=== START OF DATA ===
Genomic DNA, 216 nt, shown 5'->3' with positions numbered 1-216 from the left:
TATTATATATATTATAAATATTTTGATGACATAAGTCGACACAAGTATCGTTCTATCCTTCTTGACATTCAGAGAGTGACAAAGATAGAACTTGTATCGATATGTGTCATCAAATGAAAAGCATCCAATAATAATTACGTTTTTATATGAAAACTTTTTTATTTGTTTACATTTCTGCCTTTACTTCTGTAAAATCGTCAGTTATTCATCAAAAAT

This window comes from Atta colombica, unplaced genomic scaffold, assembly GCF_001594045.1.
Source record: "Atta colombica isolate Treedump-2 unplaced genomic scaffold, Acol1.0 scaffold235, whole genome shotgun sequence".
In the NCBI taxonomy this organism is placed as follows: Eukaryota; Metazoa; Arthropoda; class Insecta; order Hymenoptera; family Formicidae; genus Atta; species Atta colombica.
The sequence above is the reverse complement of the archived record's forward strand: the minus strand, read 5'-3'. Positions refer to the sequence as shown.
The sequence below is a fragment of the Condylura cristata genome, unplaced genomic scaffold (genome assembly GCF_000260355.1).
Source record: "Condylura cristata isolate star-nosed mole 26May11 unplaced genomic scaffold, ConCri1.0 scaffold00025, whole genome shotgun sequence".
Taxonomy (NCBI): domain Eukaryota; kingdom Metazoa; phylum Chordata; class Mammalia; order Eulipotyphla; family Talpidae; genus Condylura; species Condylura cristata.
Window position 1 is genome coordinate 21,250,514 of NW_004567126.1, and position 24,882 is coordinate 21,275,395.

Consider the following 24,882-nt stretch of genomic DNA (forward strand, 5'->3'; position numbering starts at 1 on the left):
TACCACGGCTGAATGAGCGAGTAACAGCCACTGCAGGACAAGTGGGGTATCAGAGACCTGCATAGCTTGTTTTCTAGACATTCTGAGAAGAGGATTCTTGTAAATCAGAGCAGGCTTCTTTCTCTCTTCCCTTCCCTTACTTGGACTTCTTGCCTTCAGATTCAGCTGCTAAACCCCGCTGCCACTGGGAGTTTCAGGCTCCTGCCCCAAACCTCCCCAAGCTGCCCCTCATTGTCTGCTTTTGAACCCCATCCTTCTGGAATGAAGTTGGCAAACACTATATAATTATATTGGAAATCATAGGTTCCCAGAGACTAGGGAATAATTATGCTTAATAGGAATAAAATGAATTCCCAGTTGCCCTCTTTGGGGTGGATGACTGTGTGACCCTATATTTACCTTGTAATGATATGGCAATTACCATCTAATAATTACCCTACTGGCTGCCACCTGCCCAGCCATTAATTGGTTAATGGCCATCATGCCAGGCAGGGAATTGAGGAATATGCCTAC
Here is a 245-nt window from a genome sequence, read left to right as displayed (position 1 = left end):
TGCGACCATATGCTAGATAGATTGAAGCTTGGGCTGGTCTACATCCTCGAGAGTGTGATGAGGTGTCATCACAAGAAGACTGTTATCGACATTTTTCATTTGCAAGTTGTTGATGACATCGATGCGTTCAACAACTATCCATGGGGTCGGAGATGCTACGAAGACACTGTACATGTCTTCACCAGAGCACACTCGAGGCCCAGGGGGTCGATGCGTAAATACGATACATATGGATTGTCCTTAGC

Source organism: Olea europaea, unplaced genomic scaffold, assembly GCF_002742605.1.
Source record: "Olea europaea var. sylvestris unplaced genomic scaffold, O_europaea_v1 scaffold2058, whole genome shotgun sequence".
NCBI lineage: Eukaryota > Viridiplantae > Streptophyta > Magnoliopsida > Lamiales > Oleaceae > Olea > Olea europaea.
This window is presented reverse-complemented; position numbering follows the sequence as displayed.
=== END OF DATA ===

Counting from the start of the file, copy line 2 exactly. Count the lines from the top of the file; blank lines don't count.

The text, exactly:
TATTATATATATTATAAATATTTTGATGACATAAGTCGACACAAGTATCGTTCTATCCTTCTTGACATTCAGAGAGTGACAAAGATAGAACTTGTATCGATATGTGTCATCAAATGAAAAGCATCCAATAATAATTACGTTTTTATATGAAAACTTTTTTATTTGTTTACATTTCTGCCTTTACTTCTGTAAAATCGTCAGTTATTCATCAAAAAT